Using negative root margin values, we can shrink the root when computing intersections. For example, in this demo, we shrink the viewport by 50px on all four sides:

observer = new IntersectionObserver(callback, {
    threshold: [ 0, 0.1, 0.2, 0.3, 0.4, 0.5, 0.6, 0.7, 0.8, 0.9, 1 ],
    rootMargin: '-50px'
});

Finally, we can specify a particular element to intersect with rather than the viewport:

observer = new IntersectionObserver(callback, { root: someElement } );

Let’s now take a look at the entries that get passed to the callback each time it is invoked. Suppose we want to to compute how long an element is at least 80% visible:

observer = new IntersectionObserver((entries) => {
    entries.forEach((entry) => {
        if (entry.isIntersecting)
            entry.target.startTime = entry.time;
        else if (entry.target.startTime)
            entry.target.duration = entry.time - entry.target.startTime;
    });
}, { threshold: 0.8 });

Each intersection observer entry is a dictionary containing details about the intersection between a particular target and the root. This includes a timestamp, the intersection rectangle, and an intersection ratio that represents the fraction of the target that’s contained within the intersection rectangle.

More examples

Lazy image load

Suppose we have a long page with many images. Rather than loading all these images at once, including those that are off-screen, we can start with low-resolution placeholder images, and defer loading high-resolution versions until an image starts to intersect (or, using rootMargin, is about to intersect) with the viewport. Here’s a demo illustrating this approach. To make it easier to see the high-resolution images getting loaded, the demo doesn’t use rootMargin, and waits 500ms after an image starts to intersect the viewport before switching to a high-res version.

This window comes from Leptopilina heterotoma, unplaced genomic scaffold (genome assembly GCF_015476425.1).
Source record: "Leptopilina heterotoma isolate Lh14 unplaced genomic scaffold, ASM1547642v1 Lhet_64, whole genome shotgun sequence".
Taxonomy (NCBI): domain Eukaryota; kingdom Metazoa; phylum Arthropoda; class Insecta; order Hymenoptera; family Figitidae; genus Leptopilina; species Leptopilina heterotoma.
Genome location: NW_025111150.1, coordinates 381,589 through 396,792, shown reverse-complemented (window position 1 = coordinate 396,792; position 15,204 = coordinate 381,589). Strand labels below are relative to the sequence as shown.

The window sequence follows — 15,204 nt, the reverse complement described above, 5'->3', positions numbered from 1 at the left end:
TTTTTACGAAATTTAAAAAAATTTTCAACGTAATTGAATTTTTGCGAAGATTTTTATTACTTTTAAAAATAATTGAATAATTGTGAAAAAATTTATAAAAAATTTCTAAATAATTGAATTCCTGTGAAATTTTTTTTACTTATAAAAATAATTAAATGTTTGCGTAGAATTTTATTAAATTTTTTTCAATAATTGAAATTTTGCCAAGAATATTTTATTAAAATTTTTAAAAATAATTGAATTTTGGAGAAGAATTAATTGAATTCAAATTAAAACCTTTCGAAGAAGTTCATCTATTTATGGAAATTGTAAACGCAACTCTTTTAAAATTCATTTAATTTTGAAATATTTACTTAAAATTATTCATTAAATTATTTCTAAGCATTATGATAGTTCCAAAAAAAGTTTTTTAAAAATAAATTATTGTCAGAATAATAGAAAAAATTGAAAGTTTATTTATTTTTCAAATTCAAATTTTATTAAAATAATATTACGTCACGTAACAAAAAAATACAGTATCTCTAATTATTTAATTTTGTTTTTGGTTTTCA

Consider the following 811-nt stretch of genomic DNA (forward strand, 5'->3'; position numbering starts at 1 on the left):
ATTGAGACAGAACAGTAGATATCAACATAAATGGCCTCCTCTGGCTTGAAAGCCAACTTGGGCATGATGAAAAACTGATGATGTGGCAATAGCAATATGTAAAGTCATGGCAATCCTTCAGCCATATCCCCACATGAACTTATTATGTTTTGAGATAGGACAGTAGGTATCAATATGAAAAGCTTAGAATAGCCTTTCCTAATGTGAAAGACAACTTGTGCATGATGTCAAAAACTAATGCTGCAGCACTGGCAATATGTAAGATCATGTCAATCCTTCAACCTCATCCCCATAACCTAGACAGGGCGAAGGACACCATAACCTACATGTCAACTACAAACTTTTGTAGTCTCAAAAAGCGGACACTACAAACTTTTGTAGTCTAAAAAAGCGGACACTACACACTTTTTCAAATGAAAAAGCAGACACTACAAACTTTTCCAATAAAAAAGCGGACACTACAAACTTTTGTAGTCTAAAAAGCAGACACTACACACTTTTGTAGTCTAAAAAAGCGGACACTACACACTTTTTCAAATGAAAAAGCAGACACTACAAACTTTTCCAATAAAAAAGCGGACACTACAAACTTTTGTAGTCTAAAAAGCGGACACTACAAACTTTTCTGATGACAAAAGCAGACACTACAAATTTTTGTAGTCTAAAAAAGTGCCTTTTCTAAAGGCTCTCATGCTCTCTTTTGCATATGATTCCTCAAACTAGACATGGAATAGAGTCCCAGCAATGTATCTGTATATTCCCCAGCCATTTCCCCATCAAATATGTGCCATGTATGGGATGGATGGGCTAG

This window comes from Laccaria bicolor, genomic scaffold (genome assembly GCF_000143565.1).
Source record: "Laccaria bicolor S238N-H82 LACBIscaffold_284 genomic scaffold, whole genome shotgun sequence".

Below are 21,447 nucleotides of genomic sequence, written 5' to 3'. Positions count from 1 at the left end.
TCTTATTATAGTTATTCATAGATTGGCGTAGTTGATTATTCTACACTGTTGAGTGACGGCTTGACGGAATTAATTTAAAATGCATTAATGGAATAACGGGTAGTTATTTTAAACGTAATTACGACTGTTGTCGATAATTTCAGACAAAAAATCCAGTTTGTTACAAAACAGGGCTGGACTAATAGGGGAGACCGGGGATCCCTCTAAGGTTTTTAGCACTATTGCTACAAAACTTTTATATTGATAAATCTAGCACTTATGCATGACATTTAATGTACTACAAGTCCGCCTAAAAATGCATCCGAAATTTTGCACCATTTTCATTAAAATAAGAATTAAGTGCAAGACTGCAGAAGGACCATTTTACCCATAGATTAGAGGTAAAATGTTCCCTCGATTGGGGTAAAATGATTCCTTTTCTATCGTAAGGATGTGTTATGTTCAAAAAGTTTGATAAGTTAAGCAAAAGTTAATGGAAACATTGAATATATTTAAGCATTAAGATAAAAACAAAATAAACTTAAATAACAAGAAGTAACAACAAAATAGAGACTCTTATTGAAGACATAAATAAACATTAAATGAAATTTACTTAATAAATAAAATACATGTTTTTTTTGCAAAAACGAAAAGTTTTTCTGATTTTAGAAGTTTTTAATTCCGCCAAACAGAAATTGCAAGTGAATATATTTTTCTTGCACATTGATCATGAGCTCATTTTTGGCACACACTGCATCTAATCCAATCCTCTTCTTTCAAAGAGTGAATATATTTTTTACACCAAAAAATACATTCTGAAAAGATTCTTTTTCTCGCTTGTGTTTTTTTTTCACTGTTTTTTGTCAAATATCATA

Triggering an animation when an element becomes visible

To ensure that an animation only starts once the animated content is visible, we can trigger the animation inside an IntersectionObserver callback:

function intersectionCallback(entries) {
    for (let entry of entries) {
        if (entry.isIntersecting) {
            entry.target.style.transform = 'translateX(20px)';
            entry.target.style.transition = 'transform 2s';
        } else {
            entry.target.style.transform = 'none';
            entry.target.style.transition-property = 'none';
        }
    }
}

Every time a target element starts intersecting the viewport, we’ll start an animation to slide it to the left, and we’ll put the element back to its original position once it no longer intersects. This demo has a few examples of animations that get triggered by intersection observations.

Feedback

We’re excited to have IntersectionObserver available in Safari Technology Preview, macOS 10.14.4 beta, and iOS 12.2 beta! Please try it out and file bugs for any issues you run into.

Feed Source: WebKit
Article Source: IntersectionObserver in WebKit